Archive for the 'the body' Category

November 23rd 2013
JFK puts the zap on Peggy Noonan’s brain

Posted under American history & class & Gender & the body & unhappy endings & weirdness & women's history

Peggy Noonan desperately tries to find something nice to say about John F. Kennedy, because he was assassinated and because he was the only Roman Catholic U.S. President:

Two small points. It is interesting that JFK was celebrated as the first modern president, the first truly hip president, and yet the parts of him we celebrate most are actually the old virtues. He lied to get into the military, not to get out of it. He was sick, claimed to be well, and served as a naval officer in the war. In the postwar years he was in fairly constant physical pain, but he got up every day and did his demanding jobs. He played hurt. He was from a big, seemingly close family and seemed very much the family man himself. What we liked most about him wasn’t hip.

And he was contained. He operated within his own physical space and was not florid or mawkish or creepily domineering in his physical aspect. Continue Reading »

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November 17th 2013
Raising Henry: A Memoir of Motherhood, Disability, and Discovery by Rachel Adams

Posted under American history & art & book reviews & childhood & class & Gender & happy endings & Intersectionality & the body & women's history

The offending photograph of "privilege."

The offending photograph of “privilege.”

After reading Cristina Nehring’s breathtakingly nasty review (described in the previous post) of Rachel Adams’s Raising Henry:  A Memoir of Motherhood, Disability, and Discovery (Yale University Press, 2013) I just had to read it myself.  So, a borrowed copy from our in-state interlibrary loan system arrived this week, and I’ve spent the last few days in my head with Rachel Adams and her family as they adjust to the surprise of having a child with Down syndrome.  I found the book smart, funny, and incredibly moving.  I also ordered a copy of it for our university library, as I hope it finds a wide audience of readers among parents, teachers, therapists, and people who work in medicine.

Raising Henry is also very self-deprecating–so many of the scenes that Nehring pretended to be offended by are clearly moments in which Adams is holding herself up for criticism or even ridicule.  One of the things I really like about Adams’s style is that she doesn’t brook any false piety about motherhood.  She doesn’t want to be informed that Henry is an “angel” sent to her by God for a special purpose.  She’s a secular (and highly successful) academic:  before becoming a mother, she loved having an entire room of their apartment as her office, where she could “work in pajamas and screen my calls, surrounded by piles of books and notes.”  (Isn’t that the fantasy of every humanist you know?  Those of us who live outside Upper Manhattan, where third and fourth bedrooms are much cheaper to come by, are frequently living that dream, Historiann included!)  When she and her husband move into a two-bedroom apartment of their own upon the birth of their first (non-disabled) son, she confesses to “imagining what it would be like to write in his big sunny room, my research spread out in the space that now held a crib, a changing table, and growing numbers of brightly colored plastic toys,” (82).  Like youth, expensive real estate is sometimes wasted on the young.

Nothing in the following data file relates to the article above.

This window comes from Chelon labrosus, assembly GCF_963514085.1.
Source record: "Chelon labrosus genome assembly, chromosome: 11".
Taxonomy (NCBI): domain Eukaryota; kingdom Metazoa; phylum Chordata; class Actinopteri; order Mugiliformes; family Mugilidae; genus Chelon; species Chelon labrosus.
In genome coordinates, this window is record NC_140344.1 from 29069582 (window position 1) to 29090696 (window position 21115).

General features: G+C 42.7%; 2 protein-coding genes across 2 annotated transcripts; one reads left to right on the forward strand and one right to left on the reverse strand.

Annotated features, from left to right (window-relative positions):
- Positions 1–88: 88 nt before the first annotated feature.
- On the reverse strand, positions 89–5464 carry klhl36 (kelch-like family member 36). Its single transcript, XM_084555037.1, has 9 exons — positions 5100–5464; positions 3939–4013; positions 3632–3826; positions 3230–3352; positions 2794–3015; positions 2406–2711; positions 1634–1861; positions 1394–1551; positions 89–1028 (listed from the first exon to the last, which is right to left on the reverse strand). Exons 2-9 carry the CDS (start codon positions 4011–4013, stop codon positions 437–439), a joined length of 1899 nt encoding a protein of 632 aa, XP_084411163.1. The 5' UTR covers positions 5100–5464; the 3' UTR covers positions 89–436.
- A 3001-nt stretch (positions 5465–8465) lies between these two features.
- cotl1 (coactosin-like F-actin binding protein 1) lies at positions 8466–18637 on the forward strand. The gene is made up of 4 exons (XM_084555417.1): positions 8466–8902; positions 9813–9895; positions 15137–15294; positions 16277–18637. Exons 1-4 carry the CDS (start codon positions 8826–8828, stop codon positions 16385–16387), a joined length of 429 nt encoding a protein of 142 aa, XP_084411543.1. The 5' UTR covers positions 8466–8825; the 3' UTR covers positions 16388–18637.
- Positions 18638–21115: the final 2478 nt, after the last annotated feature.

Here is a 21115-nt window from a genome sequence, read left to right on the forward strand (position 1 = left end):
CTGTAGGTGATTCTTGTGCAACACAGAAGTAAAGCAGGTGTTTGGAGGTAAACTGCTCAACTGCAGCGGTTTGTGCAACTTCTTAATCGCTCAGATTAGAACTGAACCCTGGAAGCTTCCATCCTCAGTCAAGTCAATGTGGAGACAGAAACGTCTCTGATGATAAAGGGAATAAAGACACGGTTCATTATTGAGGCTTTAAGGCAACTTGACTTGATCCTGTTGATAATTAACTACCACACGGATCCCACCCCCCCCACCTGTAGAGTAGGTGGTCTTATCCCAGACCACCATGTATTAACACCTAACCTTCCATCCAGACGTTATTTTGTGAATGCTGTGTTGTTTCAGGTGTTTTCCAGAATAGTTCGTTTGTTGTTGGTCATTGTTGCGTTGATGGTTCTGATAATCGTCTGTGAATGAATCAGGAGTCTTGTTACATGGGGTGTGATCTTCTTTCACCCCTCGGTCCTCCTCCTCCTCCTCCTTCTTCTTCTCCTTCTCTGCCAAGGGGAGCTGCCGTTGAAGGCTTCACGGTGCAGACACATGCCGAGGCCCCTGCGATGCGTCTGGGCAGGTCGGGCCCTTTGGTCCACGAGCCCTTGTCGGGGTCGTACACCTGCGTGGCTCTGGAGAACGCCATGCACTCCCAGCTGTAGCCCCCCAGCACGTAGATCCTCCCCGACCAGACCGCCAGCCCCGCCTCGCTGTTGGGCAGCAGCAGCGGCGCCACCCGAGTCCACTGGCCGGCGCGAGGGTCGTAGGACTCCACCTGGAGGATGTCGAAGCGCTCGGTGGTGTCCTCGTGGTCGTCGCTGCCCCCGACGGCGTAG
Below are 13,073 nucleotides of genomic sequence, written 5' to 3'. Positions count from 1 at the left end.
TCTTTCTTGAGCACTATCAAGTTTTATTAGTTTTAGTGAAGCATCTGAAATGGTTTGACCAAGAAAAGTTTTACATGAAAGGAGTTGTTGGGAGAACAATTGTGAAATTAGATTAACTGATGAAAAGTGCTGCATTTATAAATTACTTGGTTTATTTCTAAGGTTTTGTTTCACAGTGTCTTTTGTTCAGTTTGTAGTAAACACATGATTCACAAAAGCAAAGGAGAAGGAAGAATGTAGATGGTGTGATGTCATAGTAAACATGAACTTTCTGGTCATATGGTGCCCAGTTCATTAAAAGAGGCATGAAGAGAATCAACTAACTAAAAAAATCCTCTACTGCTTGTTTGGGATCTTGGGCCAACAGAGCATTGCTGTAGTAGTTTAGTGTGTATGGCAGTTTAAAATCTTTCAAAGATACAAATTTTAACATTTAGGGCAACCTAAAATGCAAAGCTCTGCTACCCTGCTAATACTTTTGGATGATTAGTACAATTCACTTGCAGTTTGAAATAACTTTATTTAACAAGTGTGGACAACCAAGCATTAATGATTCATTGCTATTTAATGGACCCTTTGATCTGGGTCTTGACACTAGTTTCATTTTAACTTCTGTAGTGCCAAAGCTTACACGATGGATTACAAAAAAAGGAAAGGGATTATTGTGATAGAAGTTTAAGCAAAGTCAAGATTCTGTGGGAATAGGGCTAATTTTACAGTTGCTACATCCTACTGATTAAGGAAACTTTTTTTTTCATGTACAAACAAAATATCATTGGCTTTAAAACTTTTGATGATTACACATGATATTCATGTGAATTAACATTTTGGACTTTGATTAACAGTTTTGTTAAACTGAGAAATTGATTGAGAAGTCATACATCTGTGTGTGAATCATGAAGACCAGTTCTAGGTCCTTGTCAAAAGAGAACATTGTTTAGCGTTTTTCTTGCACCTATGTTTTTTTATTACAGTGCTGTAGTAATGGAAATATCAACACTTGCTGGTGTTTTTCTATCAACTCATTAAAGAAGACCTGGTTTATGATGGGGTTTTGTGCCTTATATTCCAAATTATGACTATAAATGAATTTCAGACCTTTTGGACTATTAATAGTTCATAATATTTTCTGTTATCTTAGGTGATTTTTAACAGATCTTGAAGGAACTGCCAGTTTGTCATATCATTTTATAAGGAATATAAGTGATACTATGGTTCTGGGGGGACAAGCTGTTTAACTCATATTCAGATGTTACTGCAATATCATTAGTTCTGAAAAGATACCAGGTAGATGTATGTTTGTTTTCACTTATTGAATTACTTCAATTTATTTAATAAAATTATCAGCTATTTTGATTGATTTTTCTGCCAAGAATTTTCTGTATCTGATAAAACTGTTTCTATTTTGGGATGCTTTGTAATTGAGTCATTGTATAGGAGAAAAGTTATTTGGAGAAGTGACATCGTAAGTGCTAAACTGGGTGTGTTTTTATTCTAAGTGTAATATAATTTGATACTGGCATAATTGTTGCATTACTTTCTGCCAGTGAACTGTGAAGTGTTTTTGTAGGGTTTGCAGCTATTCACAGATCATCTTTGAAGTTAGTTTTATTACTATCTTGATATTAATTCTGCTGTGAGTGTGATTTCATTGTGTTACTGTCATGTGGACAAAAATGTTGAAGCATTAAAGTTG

Adams is also the author of Sideshow U.S.A.:  Freaks and the American Cultural Imagination (University of Chicago Press, 2001) and a scholar of disability studies, and she incorporates insights from her decades of research in this field into her book about her younger son, Henry.  Continue Reading »

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October 22nd 2013
Smell you later

Posted under childhood & fluff & Gender & happy endings & the body

In a daring experiment, Slate’s brilliant legal analyst Dahlia Lithwick spent a week wearing Axe body wash, shampoo, and spray:

My own boys, at 8 and 10, are too young for Axe. . . or so I shall insist to myself until they are about 40. But after a single day at the beach this past August, when they shared a bathroom with their big hockey-playing Axe-scented cousin-slash-hero, even the 8-year-old was smearing his small hairless self with the body wash, the deodorant, and, in case he still couldn’t be smelled from the next pier over, the spray cologne. I decided to handle this olfactory terrorism like a mature adult: several days of merciless teasing. Dinners quickly became unbearable, with three Axe-drenched young people fogging up all tastes and smells until your pasta simply tasted like the painful ache at the back of your tongue that occurs when every boy in the house sees a daily Axe dip as part of his grooming. On it went, until the final weekend at the beach, when I found myself trapped in the shower with only a bottle of three-in-one Axe ™ product (shampoo, body-wash, and conditioner). So I broke down and used it.

Sunshine. Harps. It was the most sublimely powerful fragrance experience of my adult life. Truly. After decades of smelling like a flower or a fruit, for the first time ever, I smelled like teen boy spirit. I smelled the way an adolescent male smells when he feels that everything good in the universe is about to be delivered to him, possibly by girls in angel wings. I had never smelled this entitled in my life. I loved it. I wanted more. Continue Reading »

15 Comments »

September 19th 2013
An invitation, or performance art?

Posted under bad language & jobs & local news & students & the body & wankers

Photographed today at 4:35 p.m. scrawled on the wall of the west side of the A-wing of the Andrew G. Clark building at Baa Ram U.:

Continue Reading »

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August 7th 2013
Nelson Muntz has the last laugh.

Posted under bad language & class & jobs & students & the body & unhappy endings & wankers

HA-ha!:

Geoffrey Miller, a psychology professor, has been censured by the University of New Mexico, two months after he sent out a fat-shaming Twitter post that caused an angry Internet uproar.

It may have taken Miller less than a minute to write out this message and hit the “Tweet” button: “Dear obese Ph.D. applicants: if you didn’t have the willpower to stop eating carbs, you won’t have the willpower to do a dissertation #truth.” But the consequences of that tweet will last much longer.

According to a university memo released on Tuesday, Miller — who has tenure at the University of New Mexico and was a visiting professor at New York University this summer — will be required to:

  • Not serve on any committee involving the admission of graduate students to the psychology department for the duration of his time as a faculty member at the university.